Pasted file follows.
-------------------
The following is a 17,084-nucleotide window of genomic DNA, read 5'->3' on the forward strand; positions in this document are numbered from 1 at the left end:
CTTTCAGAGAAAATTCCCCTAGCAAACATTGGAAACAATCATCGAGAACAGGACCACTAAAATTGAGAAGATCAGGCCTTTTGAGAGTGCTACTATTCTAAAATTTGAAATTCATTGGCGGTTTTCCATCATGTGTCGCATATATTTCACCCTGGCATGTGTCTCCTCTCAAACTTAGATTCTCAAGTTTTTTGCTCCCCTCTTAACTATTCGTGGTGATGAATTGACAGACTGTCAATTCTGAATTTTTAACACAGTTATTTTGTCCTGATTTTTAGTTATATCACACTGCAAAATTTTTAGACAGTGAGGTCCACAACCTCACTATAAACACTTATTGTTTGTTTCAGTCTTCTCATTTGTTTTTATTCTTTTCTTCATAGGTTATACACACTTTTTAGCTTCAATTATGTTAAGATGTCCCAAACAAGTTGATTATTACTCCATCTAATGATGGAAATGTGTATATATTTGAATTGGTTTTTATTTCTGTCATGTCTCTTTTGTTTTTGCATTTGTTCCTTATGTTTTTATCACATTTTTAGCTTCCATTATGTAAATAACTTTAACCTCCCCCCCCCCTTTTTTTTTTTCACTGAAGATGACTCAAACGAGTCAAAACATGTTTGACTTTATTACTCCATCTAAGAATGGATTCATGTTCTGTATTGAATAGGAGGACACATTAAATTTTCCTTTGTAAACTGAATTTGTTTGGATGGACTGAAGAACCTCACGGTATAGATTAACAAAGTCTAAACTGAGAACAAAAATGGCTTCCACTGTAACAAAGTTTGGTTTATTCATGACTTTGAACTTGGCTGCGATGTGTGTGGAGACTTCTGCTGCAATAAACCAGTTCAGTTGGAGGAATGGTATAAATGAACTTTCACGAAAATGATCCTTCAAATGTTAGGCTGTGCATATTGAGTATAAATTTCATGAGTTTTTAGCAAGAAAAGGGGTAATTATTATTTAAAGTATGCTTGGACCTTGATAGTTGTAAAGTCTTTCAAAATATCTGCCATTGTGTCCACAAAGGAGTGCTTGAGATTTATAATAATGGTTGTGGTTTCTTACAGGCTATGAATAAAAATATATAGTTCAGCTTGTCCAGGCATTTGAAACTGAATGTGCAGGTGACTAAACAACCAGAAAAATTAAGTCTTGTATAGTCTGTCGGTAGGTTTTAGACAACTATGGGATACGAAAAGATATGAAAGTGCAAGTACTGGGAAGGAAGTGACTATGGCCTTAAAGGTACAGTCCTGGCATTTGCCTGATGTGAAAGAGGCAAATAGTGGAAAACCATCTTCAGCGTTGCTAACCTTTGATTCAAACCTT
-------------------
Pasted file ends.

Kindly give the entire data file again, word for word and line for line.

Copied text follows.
The following is a 17,084-nucleotide window of genomic DNA, read 5'->3' on the forward strand; positions in this document are numbered from 1 at the left end:
CTTTCAGAGAAAATTCCCCTAGCAAACATTGGAAACAATCATCGAGAACAGGACCACTAAAATTGAGAAGATCAGGCCTTTTGAGAGTGCTACTATTCTAAAATTTGAAATTCATTGGCGGTTTTCCATCATGTGTCGCATATATTTCACCCTGGCATGTGTCTCCTCTCAAACTTAGATTCTCAAGTTTTTTGCTCCCCTCTTAACTATTCGTGGTGATGAATTGACAGACTGTCAATTCTGAATTTTTAACACAGTTATTTTGTCCTGATTTTTAGTTATATCACACTGCAAAATTTTTAGACAGTGAGGTCCACAACCTCACTATAAACACTTATTGTTTGTTTCAGTCTTCTCATTTGTTTTTATTCTTTTCTTCATAGGTTATACACACTTTTTAGCTTCAATTATGTTAAGATGTCCCAAACAAGTTGATTATTACTCCATCTAATGATGGAAATGTGTATATATTTGAATTGGTTTTTATTTCTGTCATGTCTCTTTTGTTTTTGCATTTGTTCCTTATGTTTTTATCACATTTTTAGCTTCCATTATGTAAATAACTTTAACCTCCCCCCCCCCTTTTTTTTTTTCACTGAAGATGACTCAAACGAGTCAAAACATGTTTGACTTTATTACTCCATCTAAGAATGGATTCATGTTCTGTATTGAATAGGAGGACACATTAAATTTTCCTTTGTAAACTGAATTTGTTTGGATGGACTGAAGAACCTCACGGTATAGATTAACAAAGTCTAAACTGAGAACAAAAATGGCTTCCACTGTAACAAAGTTTGGTTTATTCATGACTTTGAACTTGGCTGCGATGTGTGTGGAGACTTCTGCTGCAATAAACCAGTTCAGTTGGAGGAATGGTATAAATGAACTTTCACGAAAATGATCCTTCAAATGTTAGGCTGTGCATATTGAGTATAAATTTCATGAGTTTTTAGCAAGAAAAGGGGTAATTATTATTTAAAGTATGCTTGGACCTTGATAGTTGTAAAGTCTTTCAAAATATCTGCCATTGTGTCCACAAAGGAGTGCTTGAGATTTATAATAATGGTTGTGGTTTCTTACAGGCTATGAATAAAAATATATAGTTCAGCTTGTCCAGGCATTTGAAACTGAATGTGCAGGTGACTAAACAACCAGAAAAATTAAGTCTTGTATAGTCTGTCGGTAGGTTTTAGACAACTATGGGATACGAAAAGATATGAAAGTGCAAGTACTGGGAAGGAAGTGACTATGGCCTTAAAGGTACAGTCCTGGCATTTGCCTGATGTGAAAGAGGCAAATAGTGGAAAACCATCTTCAGCGTTGCTAACCTTTGATTCAAACCTT